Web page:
# SPARQL

## What is RDF?

What can this simple standardized model do for you?

## Calling your own JavaScript functions from SPARQL queries

More Jena arq fun.

## Hidden gems included with Jena’s command line utilities

Lots of ways to manipulate your RDF from the open-source multiplatform tool kit

On page 5 of my book Learning SPARQL I described how the open source RDF processing framework Apache Jena includes command line utilities called arq and sparql that let you run SPARQL queries with a simple command line like this:

## GeoSPARQL queries on OSM Data in GraphDB

Or, Querying geospatial data with SPARQL Part 2

Over a year ago, in Querying geospatial data with SPARQL: Part 1, I described my dream of pulling geospatial data down from Open Street Map, loading it into a local triplestore, and then querying it with queries that conformed to the GeoSPARQL standard. At the time, I tried several triplestores and data sources and never quite got there. When I tried it recently with Ontotext’s free version of GraphDB, it all turned out to be quite easy.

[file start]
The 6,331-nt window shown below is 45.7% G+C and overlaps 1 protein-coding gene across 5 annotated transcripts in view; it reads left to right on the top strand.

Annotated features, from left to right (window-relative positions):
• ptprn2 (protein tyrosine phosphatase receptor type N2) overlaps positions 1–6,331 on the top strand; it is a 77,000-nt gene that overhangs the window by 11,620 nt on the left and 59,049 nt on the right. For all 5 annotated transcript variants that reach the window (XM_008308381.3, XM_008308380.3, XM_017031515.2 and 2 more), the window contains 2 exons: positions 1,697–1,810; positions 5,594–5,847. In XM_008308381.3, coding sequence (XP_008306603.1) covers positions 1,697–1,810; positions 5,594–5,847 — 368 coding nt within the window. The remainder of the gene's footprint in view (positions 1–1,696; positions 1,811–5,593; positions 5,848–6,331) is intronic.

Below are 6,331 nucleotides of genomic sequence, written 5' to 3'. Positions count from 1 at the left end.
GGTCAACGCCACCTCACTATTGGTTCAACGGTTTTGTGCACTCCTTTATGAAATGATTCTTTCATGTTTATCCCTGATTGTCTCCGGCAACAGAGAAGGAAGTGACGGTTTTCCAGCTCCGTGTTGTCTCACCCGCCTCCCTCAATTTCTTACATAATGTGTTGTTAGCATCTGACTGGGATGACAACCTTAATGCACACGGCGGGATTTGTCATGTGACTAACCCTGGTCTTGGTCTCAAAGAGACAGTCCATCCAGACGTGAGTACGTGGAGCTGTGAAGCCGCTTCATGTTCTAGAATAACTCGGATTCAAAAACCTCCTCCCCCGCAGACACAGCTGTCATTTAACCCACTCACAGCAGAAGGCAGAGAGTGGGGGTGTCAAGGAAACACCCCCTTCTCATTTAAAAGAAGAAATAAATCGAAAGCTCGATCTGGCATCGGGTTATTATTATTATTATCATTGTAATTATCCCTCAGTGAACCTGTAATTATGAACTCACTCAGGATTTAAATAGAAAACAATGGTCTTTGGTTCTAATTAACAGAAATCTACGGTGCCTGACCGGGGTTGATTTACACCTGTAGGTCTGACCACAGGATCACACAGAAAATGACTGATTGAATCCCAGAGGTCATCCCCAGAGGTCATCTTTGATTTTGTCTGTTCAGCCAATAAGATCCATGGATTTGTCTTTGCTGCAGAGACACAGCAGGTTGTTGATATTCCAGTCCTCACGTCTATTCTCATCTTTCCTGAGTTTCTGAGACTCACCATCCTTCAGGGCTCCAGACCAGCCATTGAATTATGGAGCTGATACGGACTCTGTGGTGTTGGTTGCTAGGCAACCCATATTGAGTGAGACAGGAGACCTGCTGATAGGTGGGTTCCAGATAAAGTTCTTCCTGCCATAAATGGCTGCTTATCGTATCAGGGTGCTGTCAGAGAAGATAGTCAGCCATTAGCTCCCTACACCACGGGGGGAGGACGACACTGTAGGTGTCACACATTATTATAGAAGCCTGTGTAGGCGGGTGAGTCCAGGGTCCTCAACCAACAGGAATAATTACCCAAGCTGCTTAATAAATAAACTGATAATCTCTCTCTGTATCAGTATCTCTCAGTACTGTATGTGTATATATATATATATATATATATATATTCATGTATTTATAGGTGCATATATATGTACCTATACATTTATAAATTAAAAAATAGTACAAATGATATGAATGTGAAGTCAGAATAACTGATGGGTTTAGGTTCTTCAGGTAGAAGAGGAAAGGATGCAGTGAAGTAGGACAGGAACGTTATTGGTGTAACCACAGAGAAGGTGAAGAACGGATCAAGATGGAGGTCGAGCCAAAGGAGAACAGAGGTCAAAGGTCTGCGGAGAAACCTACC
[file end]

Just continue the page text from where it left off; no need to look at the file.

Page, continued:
## Using SPARQL do to quick and dirty joins of CSV data

Or data with other delimiters.

I recently needed to join two datasets at work, cross-referencing one property in a spreadsheet with another in a JSON file. I used a combination of jq, perl, sort, uniq, and… I won’t go into details.

## The HTML interface to your SPARQL endpoint is not your SPARQL endpoint

Remember what the 'P' in 'SPARQL' stands for.

Something that happens to me now and then: I’ll hear that an organization with a lot of interesting data (science, music, whatever) makes the data available on a SPARQL endpoint. I send my browser to the URL listed as the SPARQL endpoint and I see a web form. I enter a simple query on the web form to retrieve a few random triples, click the form’s button, and the results of my query appear. Then I enter fancier queries to explore the endpoint’s data.

## Converting CSV to RDF with Tarql

Quick and easy and, if you like, streaming.

I have seen several tools for converting spreadsheets to RDF over the years. They typically try to cover so many different cases that learning how to use them has taken more effort than just writing a short perl script that uses the split() command, so that’s what I usually ended up doing. (Several years ago I did come up with another way that was more of a cute trick with Turtle syntax.)